Rassegna bibliografica

Vol. 86, Iss. 5, July 2013

Cancer morbidity and quartz exposure in Swedish iron foundries


Purpose The aim of this study was to determine cancer morbidity amongst Swedish iron foundry workers with special reference to quartz exposure. In addition to respirable dust and quartz, phenol, formaldehyde, furfuryl alcohols, polycyclic aromatic hydrocarbons (PAHs), carbon black, isocyanates and asbestos are used or generated by foundry production techniques and exposure to any of these substances could have potentially carcinogenic effects.

Methods Cancer morbidity between 1958 and 2004 was evaluated in a cohort of 3,045 male foundry workers employed for >1 year between 1913 and 2005. Standardised incidence ratios (SIRs) with 95 % confidence intervals (95 % CI) were determined by comparing observed numbers of incident cancers with frequencies in the Swedish cancer register. Exposure measures were assessed using information from the personal files of employees and modelling quartz measurement based on a database of 1,667 quartz measurements. Dose responses for lung cancer were determined for duration of employment and cumulative quartz exposure for latency periods >20 years.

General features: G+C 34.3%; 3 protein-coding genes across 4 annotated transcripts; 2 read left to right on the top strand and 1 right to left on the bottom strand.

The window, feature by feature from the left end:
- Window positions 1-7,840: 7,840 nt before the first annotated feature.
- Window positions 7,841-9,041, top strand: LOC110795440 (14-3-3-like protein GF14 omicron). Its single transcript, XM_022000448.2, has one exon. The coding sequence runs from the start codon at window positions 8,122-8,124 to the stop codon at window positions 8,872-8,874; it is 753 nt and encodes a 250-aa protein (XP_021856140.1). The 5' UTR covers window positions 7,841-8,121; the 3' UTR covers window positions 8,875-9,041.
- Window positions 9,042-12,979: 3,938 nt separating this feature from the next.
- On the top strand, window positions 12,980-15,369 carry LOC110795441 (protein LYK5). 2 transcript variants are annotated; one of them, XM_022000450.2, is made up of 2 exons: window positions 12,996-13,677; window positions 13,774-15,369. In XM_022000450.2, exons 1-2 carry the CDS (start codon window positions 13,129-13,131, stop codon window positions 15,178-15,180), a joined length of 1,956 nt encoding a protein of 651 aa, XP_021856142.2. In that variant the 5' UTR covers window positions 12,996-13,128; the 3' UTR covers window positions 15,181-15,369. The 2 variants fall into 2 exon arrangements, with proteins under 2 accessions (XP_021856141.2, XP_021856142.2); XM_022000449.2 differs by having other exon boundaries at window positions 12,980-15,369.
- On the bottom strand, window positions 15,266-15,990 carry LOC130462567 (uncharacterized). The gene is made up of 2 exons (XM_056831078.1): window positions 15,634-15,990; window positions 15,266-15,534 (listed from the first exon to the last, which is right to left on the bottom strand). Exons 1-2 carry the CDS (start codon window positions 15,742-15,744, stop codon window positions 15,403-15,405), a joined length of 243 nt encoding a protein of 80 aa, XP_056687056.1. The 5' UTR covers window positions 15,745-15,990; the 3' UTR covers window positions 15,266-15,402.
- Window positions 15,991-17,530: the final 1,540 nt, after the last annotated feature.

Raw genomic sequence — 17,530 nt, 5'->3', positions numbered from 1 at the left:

Results Overall cancer morbidity was not increased amongst the foundry workers (SIR 1.00; 95 % CI, 0.90–1.11), but the incidence of lung cancer was significantly elevated (SIR 1.61; 95 % CI, 1.20–2.12). A non-significant negative dose response was determined using external comparison with a latency period of >20 years (SIR 2.05, 1.72 1.26 for the low, medium and high exposure groups), supported by internal comparison data (hazard ratios 1, 1.01, 0.78) for the corresponding groups. For cancers at sites with at least five observed cases and a SIR > 1.25, non-significant risks with SIRs > 1.5 were determined for cancers of the liver, larynx, testis, connective muscle tissue, multiple myeloma plasmacytoma and lymphatic leukaemia.

Conclusions A significant overall risk of lung cancer was determined, but using external and internal comparison groups could not confirm any dose response at our cumulative quartz dose levels.


Cohort study, lung cancer, occupational exposure, Respirable silica, Smoking habits

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